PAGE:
Some people have suggested that a taurine deficiency may cause seizures. I have not yet seen any information based on scientific research that would support this belief. However, it is certainly true that a cat having seizures should be fed a balanced diet that supplies adequate taurine.

The success of treating your cat’s seizures depends on the cause of the seizures and the cat’s response to medication. This is a difficult condition to diagnose, so it may take several trips to the vet as different diagnostic paths are pursued. Furthermore, your vet should not be upset if you seek a second opinion. If it is difficult to find the cause of your cat’s seizures, your local vet may refer your cat to a regional teaching hospital that may be able to pursue a wider variety of tests and treatments and will generally be cheaper.

What You Can Do

Take your cat to a veterinarian
The most important step is to find a good veterinarian to take care of your cat. If your cat has had one seizure, you should call and make an appointment. If your cat has had more than one seizure in 24 hours, find a vet IMMEDIATELY.
Learn about seizures and epilepsy
This page and the links at the bottom are excellent places to learn about feline epilepsy.
Make sure your cat gets quality care
Ask your vet questions to see what tests are being done, what problem they suspect and what future course of action they recommend. Feline epilepsy is rare, so many vets are unfamiliar with it. I have received email from people whose vets have not even done blood tests on cats experiencing seizures and from people whose vets have just said to monitor the behavior of a cat that was having seizures more than once a week. In both cases, the seizures were curable, but the vet was doing nothing to help the cat. Bloodwork should always be done, and phenobarbital is generally prescribed when no other problem is evident. If your vet seems unaware of how to diagnose or treat seizures, find another vet who can. Seizures, or the disease causing them, can be fatal if not treated properly.
Decide what your limits are
The decision of what lengths to go to is an issue between a pet owner and veterinarians. After our vet was unable to diagnose the cause of our cat’s seizures, we were referred to a vet school. The vet school didn’t find anything in their initial tests, either, so they asked us if we wanted to pursue an MRI or spinal fluid test. Because of the high cost and smaller chance that a useful diagnosis would be made from these tests, we elected not to pursue either of these options at the time and began treatment with phenobarbital. Since this has completely eliminated Shadow’s seizures for over five years, we have never had a reason to reconsider these options.
Follow up on the care
In some cases, your cat may be put on permanent medications. For Shadow, this is phenobarbital twice per day. If you need to give your cat regular medication, work it into your schedule and consider how to handle extended absences. We take Shadow with us on most of our trips.

Other References

  • An excellent, more technical article on epilepsy is Seizure Disorders in Dogs and Cats by R.M. Clemmons, Associate Professor of Neurology and Neuroscience at the University of Florida.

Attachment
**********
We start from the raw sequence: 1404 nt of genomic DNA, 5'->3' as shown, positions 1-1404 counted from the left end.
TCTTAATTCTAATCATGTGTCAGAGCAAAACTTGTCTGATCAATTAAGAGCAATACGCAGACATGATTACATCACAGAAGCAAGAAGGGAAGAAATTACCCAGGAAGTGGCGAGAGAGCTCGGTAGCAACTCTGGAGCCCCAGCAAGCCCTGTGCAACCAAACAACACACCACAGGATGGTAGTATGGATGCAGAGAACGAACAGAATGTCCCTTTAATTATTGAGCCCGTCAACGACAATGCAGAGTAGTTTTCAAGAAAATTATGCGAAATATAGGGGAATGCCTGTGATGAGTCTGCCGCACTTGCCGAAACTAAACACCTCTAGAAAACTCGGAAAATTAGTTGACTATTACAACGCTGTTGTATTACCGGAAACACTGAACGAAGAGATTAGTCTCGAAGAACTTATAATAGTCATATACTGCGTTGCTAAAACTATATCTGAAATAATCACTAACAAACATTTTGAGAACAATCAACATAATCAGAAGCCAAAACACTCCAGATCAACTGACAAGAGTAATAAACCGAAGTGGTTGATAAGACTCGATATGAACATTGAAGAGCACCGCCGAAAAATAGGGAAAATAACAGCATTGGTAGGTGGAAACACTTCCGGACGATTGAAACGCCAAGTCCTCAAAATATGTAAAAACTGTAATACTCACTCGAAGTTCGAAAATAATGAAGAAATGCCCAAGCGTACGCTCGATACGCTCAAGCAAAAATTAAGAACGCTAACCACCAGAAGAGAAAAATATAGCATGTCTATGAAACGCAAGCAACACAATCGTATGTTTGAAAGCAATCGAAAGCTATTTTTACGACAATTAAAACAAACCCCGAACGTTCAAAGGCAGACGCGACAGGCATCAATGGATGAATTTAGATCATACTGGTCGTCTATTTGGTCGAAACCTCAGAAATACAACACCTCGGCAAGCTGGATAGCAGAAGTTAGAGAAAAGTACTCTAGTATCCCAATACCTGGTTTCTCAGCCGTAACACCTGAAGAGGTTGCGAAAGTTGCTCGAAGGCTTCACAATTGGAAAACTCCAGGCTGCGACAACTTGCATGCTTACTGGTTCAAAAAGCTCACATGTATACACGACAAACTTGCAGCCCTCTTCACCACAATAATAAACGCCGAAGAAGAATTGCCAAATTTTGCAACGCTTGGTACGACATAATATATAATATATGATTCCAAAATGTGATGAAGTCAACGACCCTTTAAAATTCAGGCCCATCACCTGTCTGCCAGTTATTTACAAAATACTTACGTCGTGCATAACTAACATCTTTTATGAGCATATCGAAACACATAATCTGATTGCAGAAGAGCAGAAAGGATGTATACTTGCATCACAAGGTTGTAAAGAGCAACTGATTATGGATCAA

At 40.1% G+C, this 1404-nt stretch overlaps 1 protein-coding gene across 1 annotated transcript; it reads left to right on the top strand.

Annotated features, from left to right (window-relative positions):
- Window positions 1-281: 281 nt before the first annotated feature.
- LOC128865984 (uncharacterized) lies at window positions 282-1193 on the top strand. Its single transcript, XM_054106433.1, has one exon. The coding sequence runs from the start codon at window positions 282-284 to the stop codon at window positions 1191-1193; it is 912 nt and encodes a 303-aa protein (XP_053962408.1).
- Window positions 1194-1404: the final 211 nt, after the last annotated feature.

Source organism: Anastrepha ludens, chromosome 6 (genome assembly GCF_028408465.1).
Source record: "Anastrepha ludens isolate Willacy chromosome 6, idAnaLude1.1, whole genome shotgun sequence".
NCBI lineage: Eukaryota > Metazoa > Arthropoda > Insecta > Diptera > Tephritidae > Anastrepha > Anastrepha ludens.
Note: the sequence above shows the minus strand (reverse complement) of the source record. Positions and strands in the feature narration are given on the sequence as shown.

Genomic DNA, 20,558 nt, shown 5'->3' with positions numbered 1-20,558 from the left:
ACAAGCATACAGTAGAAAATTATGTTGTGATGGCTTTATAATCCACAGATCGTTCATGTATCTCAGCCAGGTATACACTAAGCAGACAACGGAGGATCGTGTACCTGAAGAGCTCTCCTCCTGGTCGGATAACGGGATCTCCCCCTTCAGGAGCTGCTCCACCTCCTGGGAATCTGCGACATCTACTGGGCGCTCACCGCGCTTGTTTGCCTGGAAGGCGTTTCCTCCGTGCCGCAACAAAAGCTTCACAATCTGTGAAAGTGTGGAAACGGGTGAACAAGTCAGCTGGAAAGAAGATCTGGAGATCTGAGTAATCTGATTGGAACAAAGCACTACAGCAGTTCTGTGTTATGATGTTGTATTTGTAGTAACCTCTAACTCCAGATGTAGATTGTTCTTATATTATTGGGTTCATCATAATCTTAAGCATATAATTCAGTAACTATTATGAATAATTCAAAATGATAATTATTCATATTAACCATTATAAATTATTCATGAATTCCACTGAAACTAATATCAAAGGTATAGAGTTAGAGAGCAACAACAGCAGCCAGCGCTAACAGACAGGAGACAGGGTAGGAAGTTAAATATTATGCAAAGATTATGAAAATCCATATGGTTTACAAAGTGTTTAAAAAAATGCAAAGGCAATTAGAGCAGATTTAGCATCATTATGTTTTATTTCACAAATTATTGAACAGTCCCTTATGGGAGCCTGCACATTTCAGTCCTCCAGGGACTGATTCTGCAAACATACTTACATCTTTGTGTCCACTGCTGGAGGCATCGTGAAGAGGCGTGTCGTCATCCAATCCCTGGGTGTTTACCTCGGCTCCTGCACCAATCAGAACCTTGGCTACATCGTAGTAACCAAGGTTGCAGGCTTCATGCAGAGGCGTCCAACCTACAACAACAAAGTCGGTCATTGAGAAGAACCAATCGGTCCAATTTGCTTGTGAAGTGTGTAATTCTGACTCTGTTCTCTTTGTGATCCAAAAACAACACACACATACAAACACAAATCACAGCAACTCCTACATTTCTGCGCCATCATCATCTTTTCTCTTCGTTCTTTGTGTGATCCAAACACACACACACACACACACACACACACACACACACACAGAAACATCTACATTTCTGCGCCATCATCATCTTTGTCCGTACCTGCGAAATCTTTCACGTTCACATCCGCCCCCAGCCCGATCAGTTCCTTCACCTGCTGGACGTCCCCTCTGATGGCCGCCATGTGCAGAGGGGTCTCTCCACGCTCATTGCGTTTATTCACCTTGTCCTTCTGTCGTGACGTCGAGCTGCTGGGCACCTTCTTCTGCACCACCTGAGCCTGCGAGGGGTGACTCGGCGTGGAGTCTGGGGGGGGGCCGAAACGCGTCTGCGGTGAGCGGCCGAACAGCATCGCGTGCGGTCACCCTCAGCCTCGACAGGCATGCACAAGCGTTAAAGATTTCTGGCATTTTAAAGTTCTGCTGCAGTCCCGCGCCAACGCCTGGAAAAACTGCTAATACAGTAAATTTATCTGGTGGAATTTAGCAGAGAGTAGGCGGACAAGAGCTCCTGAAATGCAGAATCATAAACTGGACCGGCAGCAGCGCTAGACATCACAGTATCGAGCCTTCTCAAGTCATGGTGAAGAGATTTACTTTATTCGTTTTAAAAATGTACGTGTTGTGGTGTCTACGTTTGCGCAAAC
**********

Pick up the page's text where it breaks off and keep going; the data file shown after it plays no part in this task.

• An article that focuses on dogs, but contains a lot of good information about epilepsy is Managing Epileptic Dogs by William B Thomas, from the University of Tennessee.
  • Information on treatment of seizures with Potassium Bromide
  • As canine epilepsy is a much more common and well-understood problem, there is a great deal more information available about it on the web. Both the Canine Epilepsy FAQ and the Epil-K9 Canine Epilepsy Resource Center contain lots of very useful information. Although the details concerning problems associated with specific breeds are, of course, irrelevant, most of the information provided there agrees with everything I’ve read and been told concerning feline epilepsy (although idiopathic epilepsy is much rarer in cats than dogs).
  • Parent, JM. Diagnostic approach and medical treatment of seizure disorders. In Consultations in Feline Internal Medicine. 1997.
  • Parent JM, Quesnel AD. Seizures in cats. Vet Clin N Am [Small Anim Pract]. 26:811-826,1996.
  • Fenner, W. R. Epilepsy. In Consultations in Feline Internal Medicine 2. edited by J. R. August. Philadelphia. W.B. Saunders Co. 1994. pp. 437-447.
  • Quesnel AD. A descriptive study on feline seizure disorders [DVSc thesis]. University of Guelph, 1994
  • Russo, M. E. Seizures. In Consultations in Feline Internal Medicine 1. edited by J. R. August. Philadelphia. W.B. Saunders Co. 1991. pp. 523-526.

For other medical problems, consult the Medical Information portion of the rec.pets.cats FAQ.


Thanks to the people who have provided information over the years as this page has been developed. Special thanks to Joane Parent, from the University of Guelph, who mailed me a copy of her paper “Seizures in Cats.”

Copying and Disclaimer

This article is Copyright 1996-1999, Bruce Lowekamp. Permission to copy, translate, or otherwise redistribute this page is granted provided that this message remains; the URL of the original,, is retained as the source of the article; and the copy is not made for profit or commercial use. Any commercial or for-profit use requires written permission.

The author assumes no liability for the result of actions taken based on information presented in this article. This article is not an alternative to the advice and care of a licensed professional veterinarian. While some of the information presented here may offer suggestions for choosing an appropriate veterinarian, the information is definitely not a substitute for a licensed veterinarian. The information presented here is to inform and comfort those people whose cat has had seizures and have taken or are about to take their cat to a veterinarian. If you think your cat is having a health problem, consult a licensed veterinarian!

(Article reprinted with permission)